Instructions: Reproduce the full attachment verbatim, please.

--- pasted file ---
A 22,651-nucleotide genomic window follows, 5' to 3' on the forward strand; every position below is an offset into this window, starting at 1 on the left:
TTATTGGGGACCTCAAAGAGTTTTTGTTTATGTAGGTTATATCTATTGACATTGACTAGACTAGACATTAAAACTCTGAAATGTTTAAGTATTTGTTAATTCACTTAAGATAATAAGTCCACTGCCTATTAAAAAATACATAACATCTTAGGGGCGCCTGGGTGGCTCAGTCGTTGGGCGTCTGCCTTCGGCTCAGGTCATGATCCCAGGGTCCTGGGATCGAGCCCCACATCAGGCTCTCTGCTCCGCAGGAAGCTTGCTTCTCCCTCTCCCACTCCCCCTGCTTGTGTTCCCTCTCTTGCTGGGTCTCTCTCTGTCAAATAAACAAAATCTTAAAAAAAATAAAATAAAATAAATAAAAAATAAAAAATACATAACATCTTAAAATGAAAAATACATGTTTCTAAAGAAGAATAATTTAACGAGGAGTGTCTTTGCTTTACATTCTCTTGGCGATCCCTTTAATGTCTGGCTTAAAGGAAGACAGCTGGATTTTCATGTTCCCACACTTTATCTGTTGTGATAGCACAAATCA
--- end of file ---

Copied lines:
A 22,651-nucleotide genomic window follows, 5' to 3' on the forward strand; every position below is an offset into this window, starting at 1 on the left:
TTATTGGGGACCTCAAAGAGTTTTTGTTTATGTAGGTTATATCTATTGACATTGACTAGACTAGACATTAAAACTCTGAAATGTTTAAGTATTTGTTAATTCACTTAAGATAATAAGTCCACTGCCTATTAAAAAATACATAACATCTTAGGGGCGCCTGGGTGGCTCAGTCGTTGGGCGTCTGCCTTCGGCTCAGGTCATGATCCCAGGGTCCTGGGATCGAGCCCCACATCAGGCTCTCTGCTCCGCAGGAAGCTTGCTTCTCCCTCTCCCACTCCCCCTGCTTGTGTTCCCTCTCTTGCTGGGTCTCTCTCTGTCAAATAAACAAAATCTTAAAAAAAATAAAATAAAATAAATAAAAAATAAAAAATACATAACATCTTAAAATGAAAAATACATGTTTCTAAAGAAGAATAATTTAACGAGGAGTGTCTTTGCTTTACATTCTCTTGGCGATCCCTTTAATGTCTGGCTTAAAGGAAGACAGCTGGATTTTCATGTTCCCACACTTTATCTGTTGTGATAGCACAAATCA